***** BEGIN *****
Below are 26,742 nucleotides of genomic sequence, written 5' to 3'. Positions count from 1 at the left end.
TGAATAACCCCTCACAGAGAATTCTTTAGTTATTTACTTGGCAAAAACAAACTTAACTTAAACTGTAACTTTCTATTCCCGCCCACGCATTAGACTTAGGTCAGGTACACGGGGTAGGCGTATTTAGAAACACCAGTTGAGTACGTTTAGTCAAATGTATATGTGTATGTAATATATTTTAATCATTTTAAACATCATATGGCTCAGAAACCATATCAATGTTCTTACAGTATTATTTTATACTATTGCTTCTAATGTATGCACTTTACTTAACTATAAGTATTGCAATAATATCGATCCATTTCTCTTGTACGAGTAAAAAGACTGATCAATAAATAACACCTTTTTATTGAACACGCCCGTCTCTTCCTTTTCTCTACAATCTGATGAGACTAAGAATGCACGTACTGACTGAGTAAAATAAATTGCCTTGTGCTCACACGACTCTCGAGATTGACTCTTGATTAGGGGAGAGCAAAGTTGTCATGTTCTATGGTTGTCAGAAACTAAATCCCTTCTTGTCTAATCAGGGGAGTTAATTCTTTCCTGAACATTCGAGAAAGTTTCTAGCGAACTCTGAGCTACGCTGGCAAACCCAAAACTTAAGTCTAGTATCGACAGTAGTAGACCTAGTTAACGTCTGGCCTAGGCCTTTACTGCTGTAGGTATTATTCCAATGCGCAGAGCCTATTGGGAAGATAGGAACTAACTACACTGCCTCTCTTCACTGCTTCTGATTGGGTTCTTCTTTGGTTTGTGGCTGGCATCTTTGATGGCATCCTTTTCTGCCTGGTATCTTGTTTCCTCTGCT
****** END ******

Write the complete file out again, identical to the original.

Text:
Below are 26,742 nucleotides of genomic sequence, written 5' to 3'. Positions count from 1 at the left end.
TGAATAACCCCTCACAGAGAATTCTTTAGTTATTTACTTGGCAAAAACAAACTTAACTTAAACTGTAACTTTCTATTCCCGCCCACGCATTAGACTTAGGTCAGGTACACGGGGTAGGCGTATTTAGAAACACCAGTTGAGTACGTTTAGTCAAATGTATATGTGTATGTAATATATTTTAATCATTTTAAACATCATATGGCTCAGAAACCATATCAATGTTCTTACAGTATTATTTTATACTATTGCTTCTAATGTATGCACTTTACTTAACTATAAGTATTGCAATAATATCGATCCATTTCTCTTGTACGAGTAAAAAGACTGATCAATAAATAACACCTTTTTATTGAACACGCCCGTCTCTTCCTTTTCTCTACAATCTGATGAGACTAAGAATGCACGTACTGACTGAGTAAAATAAATTGCCTTGTGCTCACACGACTCTCGAGATTGACTCTTGATTAGGGGAGAGCAAAGTTGTCATGTTCTATGGTTGTCAGAAACTAAATCCCTTCTTGTCTAATCAGGGGAGTTAATTCTTTCCTGAACATTCGAGAAAGTTTCTAGCGAACTCTGAGCTACGCTGGCAAACCCAAAACTTAAGTCTAGTATCGACAGTAGTAGACCTAGTTAACGTCTGGCCTAGGCCTTTACTGCTGTAGGTATTATTCCAATGCGCAGAGCCTATTGGGAAGATAGGAACTAACTACACTGCCTCTCTTCACTGCTTCTGATTGGGTTCTTCTTTGGTTTGTGGCTGGCATCTTTGATGGCATCCTTTTCTGCCTGGTATCTTGTTTCCTCTGCT